Democratic Party tried to push Colorado congressional candidate to leave race, leaked audio reveals
The recording published by The Intercept involves an incredibly blunt conversation led by Steny Hoyer, the Democratic whip in the House of Representatives.
Hoyer has a history of campaigning on behalf of current and potential members of Congress. Keeping with that tradition, he found himself in Colorado in December, looking ahead to the congressional primary which will take place on June 26.
During his visit, Hoyer met with Democratic candidate Levi Tillemann, a former official with the Obama administration's Department of Energy, who cast himself in the race for a House seat in Colorado's 6th congressional district, aiming to beat out Republican incumbent Mike Coffman. Tillemann is known for his progressive views, which appear to be unwelcome as the party prefers more moderate candidates.
Hoyer didn't hold anything back during his meeting with Tillemann, pressuring the candidate to drop out of the race because the Democratic Congressional Campaign Committee (DCCC) favored another candidate by the name of Jason Crow. However, he had no idea that Tillemann was recording the entire conversation.
"You keep saying I would like you to get out [of the race] and of course that's correct," Hoyer tells Tillemann. Upon hearing that, the candidate tells Hoyer: "I know you're fundraising for Crow."
Hoyer then states: "I am for Crow because a judgement was made very early on. I didn't participate in the decision." Colorado is seen as somewhat of a swing state as of late, as it has been increasingly turning more purple, and potentially on its way to blue, despite being traditionally red.
Tillemann later says exactly what he thinks about what is taking place. "I'm born and raised a Democrat. I mean, it's undemocratic to have a small elite select someone and then try to rig the primary against the other people running. And that is, that is basically what's happening."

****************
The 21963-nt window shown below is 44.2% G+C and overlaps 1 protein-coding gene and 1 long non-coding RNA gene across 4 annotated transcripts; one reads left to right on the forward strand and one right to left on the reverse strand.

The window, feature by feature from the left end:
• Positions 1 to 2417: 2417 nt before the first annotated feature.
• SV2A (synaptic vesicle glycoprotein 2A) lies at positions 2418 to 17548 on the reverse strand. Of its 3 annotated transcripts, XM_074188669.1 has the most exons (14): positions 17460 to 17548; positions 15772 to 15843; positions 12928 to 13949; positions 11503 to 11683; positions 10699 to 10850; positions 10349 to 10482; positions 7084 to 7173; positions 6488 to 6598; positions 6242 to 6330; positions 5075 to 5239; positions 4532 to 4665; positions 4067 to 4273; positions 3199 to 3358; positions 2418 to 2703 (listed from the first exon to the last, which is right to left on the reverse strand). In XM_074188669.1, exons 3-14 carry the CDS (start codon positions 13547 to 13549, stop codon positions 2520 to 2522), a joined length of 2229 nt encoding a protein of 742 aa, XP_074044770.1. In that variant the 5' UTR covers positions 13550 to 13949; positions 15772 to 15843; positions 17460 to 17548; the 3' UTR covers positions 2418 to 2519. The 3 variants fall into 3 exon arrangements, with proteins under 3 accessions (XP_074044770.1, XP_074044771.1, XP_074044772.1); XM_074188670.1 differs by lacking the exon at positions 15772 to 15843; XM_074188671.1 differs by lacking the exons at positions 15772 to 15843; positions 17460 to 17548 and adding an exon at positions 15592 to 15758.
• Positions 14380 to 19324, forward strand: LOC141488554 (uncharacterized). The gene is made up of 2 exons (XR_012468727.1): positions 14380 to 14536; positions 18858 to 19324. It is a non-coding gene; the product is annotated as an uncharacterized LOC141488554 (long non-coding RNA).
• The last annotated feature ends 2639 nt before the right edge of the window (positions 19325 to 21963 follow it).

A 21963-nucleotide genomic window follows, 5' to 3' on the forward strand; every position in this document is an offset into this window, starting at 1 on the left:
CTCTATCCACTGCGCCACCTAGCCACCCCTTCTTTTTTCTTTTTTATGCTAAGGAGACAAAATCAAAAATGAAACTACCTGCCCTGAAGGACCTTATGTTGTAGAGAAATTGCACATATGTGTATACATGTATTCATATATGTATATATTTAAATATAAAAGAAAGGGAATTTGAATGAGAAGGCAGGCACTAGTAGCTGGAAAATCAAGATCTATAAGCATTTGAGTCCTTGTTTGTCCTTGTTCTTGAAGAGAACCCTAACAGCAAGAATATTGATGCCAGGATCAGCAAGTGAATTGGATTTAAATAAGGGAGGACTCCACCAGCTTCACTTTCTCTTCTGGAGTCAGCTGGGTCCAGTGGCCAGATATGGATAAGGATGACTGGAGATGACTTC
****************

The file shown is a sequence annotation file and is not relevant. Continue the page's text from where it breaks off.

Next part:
Hoyer then says "I hear you, and I disagree," before Tillemann reminds him that Hoyer was "part of that process." At that point, Hoyer admits that it is true. "Absolutely," he says.
Tillemann says the DCCC is "shoveling money" at Crow, to which Hoyer says it will continue to do so. Hoyer and his political action committee (PAC) AmeriPac first donated to Crow's campaign in June 2017, a month before Tillemann entered the race. In total, Hoyer has donated $4,000 to Crow's campaign, while AmeriPac has donated $10,000, according to Federal Election Commission records.
Although Hoyer's comments might appear shocking to some, House Minority Leader Nancy Pelosi says she doesn't "see anything inappropriate" about what took place. "If the realities of life is that some candidates can do better in the general than others, then that's a clear-eyed conversation that we should be having," she told a news conference on Thursday.
The revelation comes as the dust is still settling over emails leaked by WikiLeaks which show that Democratic Party officials tried to use Bernie Sanders' religion against him in favor of Hillary Clinton in the 2016 US presidential race. Leaks also showed that the former Democratic National Committee (DNC) chief gave Clinton debate questions before Sanders during the Democratic primary, and that the party gave Clinton advice on hiring and spending during her campaign.
Although the current chair of the DNC, Tom Perez, says such behavior is a thing of the past, journalist and author Daniel Lazare told RT the secret recording reveals a growing divide within the Democratic Party.
"There's a split in a party between the base and the higher echelons, the elected officials. It's totally undemocratic. It's smoke and mirrors, the base thinks they're getting a choice but they really aren't because the real candidates are chosen behind closed doors," he said.
Much to the DCCC's dismay, Tillemann is still in the race. "Don't allow DC insiders to select their friends. Elect who you want!" he tweeted on Friday night, hours after urging people to "step up against the rigged system."
Meanwhile, the same tactic is being used in other states as well. In one particular case in Texas, the DCCC tried to knock candidate Laura Moser out of the race by releasing a memo criticizing her. That plan appears to have backfired, however, serving only to make her a more recognizable household name. Her fundraising numbers also increased following the memo, and she has secured a place in the May run-off.